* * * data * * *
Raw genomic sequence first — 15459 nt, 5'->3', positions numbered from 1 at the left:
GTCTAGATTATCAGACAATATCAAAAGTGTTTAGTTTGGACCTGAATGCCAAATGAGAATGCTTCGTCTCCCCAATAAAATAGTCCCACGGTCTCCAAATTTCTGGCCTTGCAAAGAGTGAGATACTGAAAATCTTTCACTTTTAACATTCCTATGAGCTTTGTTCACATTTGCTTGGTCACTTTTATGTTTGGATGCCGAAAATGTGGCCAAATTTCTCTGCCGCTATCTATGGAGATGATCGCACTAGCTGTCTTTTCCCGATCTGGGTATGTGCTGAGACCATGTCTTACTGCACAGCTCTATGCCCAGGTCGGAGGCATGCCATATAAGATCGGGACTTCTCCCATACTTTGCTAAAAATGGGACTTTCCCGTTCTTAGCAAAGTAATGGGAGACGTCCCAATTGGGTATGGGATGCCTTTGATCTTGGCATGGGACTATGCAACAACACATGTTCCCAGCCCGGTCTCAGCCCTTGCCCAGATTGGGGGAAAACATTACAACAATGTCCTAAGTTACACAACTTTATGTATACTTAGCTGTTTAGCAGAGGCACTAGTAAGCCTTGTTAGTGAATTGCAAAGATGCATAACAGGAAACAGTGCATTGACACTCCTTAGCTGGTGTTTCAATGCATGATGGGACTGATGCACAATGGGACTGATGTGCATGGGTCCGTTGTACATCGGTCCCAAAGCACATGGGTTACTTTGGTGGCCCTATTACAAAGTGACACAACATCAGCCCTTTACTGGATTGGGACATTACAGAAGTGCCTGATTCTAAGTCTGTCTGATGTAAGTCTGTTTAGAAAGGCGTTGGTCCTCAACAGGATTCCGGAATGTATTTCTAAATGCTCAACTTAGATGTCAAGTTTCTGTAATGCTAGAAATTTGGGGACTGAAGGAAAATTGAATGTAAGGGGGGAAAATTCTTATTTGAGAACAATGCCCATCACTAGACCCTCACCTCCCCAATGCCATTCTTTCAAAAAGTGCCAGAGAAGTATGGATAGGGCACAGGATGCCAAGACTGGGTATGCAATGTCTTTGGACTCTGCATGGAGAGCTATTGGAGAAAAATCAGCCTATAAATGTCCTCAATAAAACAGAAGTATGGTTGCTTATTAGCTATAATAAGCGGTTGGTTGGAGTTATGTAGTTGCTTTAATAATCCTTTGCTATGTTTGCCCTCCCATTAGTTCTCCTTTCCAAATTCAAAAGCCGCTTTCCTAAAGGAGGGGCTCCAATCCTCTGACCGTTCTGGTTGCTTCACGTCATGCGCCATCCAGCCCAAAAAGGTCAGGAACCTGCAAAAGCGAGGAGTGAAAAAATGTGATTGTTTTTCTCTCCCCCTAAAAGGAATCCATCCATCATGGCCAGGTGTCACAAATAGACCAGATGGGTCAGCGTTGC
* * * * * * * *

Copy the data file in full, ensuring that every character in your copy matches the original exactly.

Raw genomic sequence first — 15459 nt, 5'->3', positions numbered from 1 at the left:
GTCTAGATTATCAGACAATATCAAAAGTGTTTAGTTTGGACCTGAATGCCAAATGAGAATGCTTCGTCTCCCCAATAAAATAGTCCCACGGTCTCCAAATTTCTGGCCTTGCAAAGAGTGAGATACTGAAAATCTTTCACTTTTAACATTCCTATGAGCTTTGTTCACATTTGCTTGGTCACTTTTATGTTTGGATGCCGAAAATGTGGCCAAATTTCTCTGCCGCTATCTATGGAGATGATCGCACTAGCTGTCTTTTCCCGATCTGGGTATGTGCTGAGACCATGTCTTACTGCACAGCTCTATGCCCAGGTCGGAGGCATGCCATATAAGATCGGGACTTCTCCCATACTTTGCTAAAAATGGGACTTTCCCGTTCTTAGCAAAGTAATGGGAGACGTCCCAATTGGGTATGGGATGCCTTTGATCTTGGCATGGGACTATGCAACAACACATGTTCCCAGCCCGGTCTCAGCCCTTGCCCAGATTGGGGGAAAACATTACAACAATGTCCTAAGTTACACAACTTTATGTATACTTAGCTGTTTAGCAGAGGCACTAGTAAGCCTTGTTAGTGAATTGCAAAGATGCATAACAGGAAACAGTGCATTGACACTCCTTAGCTGGTGTTTCAATGCATGATGGGACTGATGCACAATGGGACTGATGTGCATGGGTCCGTTGTACATCGGTCCCAAAGCACATGGGTTACTTTGGTGGCCCTATTACAAAGTGACACAACATCAGCCCTTTACTGGATTGGGACATTACAGAAGTGCCTGATTCTAAGTCTGTCTGATGTAAGTCTGTTTAGAAAGGCGTTGGTCCTCAACAGGATTCCGGAATGTATTTCTAAATGCTCAACTTAGATGTCAAGTTTCTGTAATGCTAGAAATTTGGGGACTGAAGGAAAATTGAATGTAAGGGGGGAAAATTCTTATTTGAGAACAATGCCCATCACTAGACCCTCACCTCCCCAATGCCATTCTTTCAAAAAGTGCCAGAGAAGTATGGATAGGGCACAGGATGCCAAGACTGGGTATGCAATGTCTTTGGACTCTGCATGGAGAGCTATTGGAGAAAAATCAGCCTATAAATGTCCTCAATAAAACAGAAGTATGGTTGCTTATTAGCTATAATAAGCGGTTGGTTGGAGTTATGTAGTTGCTTTAATAATCCTTTGCTATGTTTGCCCTCCCATTAGTTCTCCTTTCCAAATTCAAAAGCCGCTTTCCTAAAGGAGGGGCTCCAATCCTCTGACCGTTCTGGTTGCTTCACGTCATGCGCCATCCAGCCCAAAAAGGTCAGGAACCTGCAAAAGCGAGGAGTGAAAAAATGTGATTGTTTTTCTCTCCCCCTAAAAGGAATCCATCCATCATGGCCAGGTGTCACAAATAGACCAGATGGGTCAGCGTTGC